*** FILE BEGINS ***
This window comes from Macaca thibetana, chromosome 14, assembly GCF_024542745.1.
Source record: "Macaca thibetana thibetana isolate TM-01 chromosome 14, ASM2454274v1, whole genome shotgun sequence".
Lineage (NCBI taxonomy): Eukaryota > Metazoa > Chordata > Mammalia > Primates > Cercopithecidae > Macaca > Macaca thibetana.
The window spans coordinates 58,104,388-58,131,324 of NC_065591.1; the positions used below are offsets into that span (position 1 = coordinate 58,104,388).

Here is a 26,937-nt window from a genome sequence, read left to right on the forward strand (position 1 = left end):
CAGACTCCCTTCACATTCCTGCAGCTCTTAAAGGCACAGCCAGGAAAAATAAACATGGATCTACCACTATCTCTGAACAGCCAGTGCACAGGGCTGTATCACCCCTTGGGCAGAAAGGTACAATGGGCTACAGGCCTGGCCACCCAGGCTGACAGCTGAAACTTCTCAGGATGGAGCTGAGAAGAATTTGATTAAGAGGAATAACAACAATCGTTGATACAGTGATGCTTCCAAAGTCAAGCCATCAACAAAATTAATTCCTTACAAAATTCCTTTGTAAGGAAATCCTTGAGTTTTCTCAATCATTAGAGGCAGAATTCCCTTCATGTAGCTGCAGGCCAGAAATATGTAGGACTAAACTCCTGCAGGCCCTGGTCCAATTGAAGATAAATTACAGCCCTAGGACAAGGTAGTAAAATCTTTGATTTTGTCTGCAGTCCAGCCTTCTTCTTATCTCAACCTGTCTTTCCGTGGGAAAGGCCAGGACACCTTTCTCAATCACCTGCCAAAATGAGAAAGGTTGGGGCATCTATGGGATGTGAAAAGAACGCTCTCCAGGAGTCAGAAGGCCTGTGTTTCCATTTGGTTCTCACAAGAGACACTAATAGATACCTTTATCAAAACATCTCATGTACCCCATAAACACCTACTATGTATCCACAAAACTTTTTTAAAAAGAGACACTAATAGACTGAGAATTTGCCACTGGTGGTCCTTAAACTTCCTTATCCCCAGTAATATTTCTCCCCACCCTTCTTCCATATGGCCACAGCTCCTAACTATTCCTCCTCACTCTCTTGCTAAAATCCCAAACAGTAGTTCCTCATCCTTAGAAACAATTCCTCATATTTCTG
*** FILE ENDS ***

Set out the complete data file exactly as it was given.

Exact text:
This window comes from Macaca thibetana, chromosome 14, assembly GCF_024542745.1.
Source record: "Macaca thibetana thibetana isolate TM-01 chromosome 14, ASM2454274v1, whole genome shotgun sequence".
Lineage (NCBI taxonomy): Eukaryota > Metazoa > Chordata > Mammalia > Primates > Cercopithecidae > Macaca > Macaca thibetana.
The window spans coordinates 58,104,388-58,131,324 of NC_065591.1; the positions used below are offsets into that span (position 1 = coordinate 58,104,388).

Here is a 26,937-nt window from a genome sequence, read left to right on the forward strand (position 1 = left end):
CAGACTCCCTTCACATTCCTGCAGCTCTTAAAGGCACAGCCAGGAAAAATAAACATGGATCTACCACTATCTCTGAACAGCCAGTGCACAGGGCTGTATCACCCCTTGGGCAGAAAGGTACAATGGGCTACAGGCCTGGCCACCCAGGCTGACAGCTGAAACTTCTCAGGATGGAGCTGAGAAGAATTTGATTAAGAGGAATAACAACAATCGTTGATACAGTGATGCTTCCAAAGTCAAGCCATCAACAAAATTAATTCCTTACAAAATTCCTTTGTAAGGAAATCCTTGAGTTTTCTCAATCATTAGAGGCAGAATTCCCTTCATGTAGCTGCAGGCCAGAAATATGTAGGACTAAACTCCTGCAGGCCCTGGTCCAATTGAAGATAAATTACAGCCCTAGGACAAGGTAGTAAAATCTTTGATTTTGTCTGCAGTCCAGCCTTCTTCTTATCTCAACCTGTCTTTCCGTGGGAAAGGCCAGGACACCTTTCTCAATCACCTGCCAAAATGAGAAAGGTTGGGGCATCTATGGGATGTGAAAAGAACGCTCTCCAGGAGTCAGAAGGCCTGTGTTTCCATTTGGTTCTCACAAGAGACACTAATAGATACCTTTATCAAAACATCTCATGTACCCCATAAACACCTACTATGTATCCACAAAACTTTTTTAAAAAGAGACACTAATAGACTGAGAATTTGCCACTGGTGGTCCTTAAACTTCCTTATCCCCAGTAATATTTCTCCCCACCCTTCTTCCATATGGCCACAGCTCCTAACTATTCCTCCTCACTCTCTTGCTAAAATCCCAAACAGTAGTTCCTCATCCTTAGAAACAATTCCTCATATTTCTG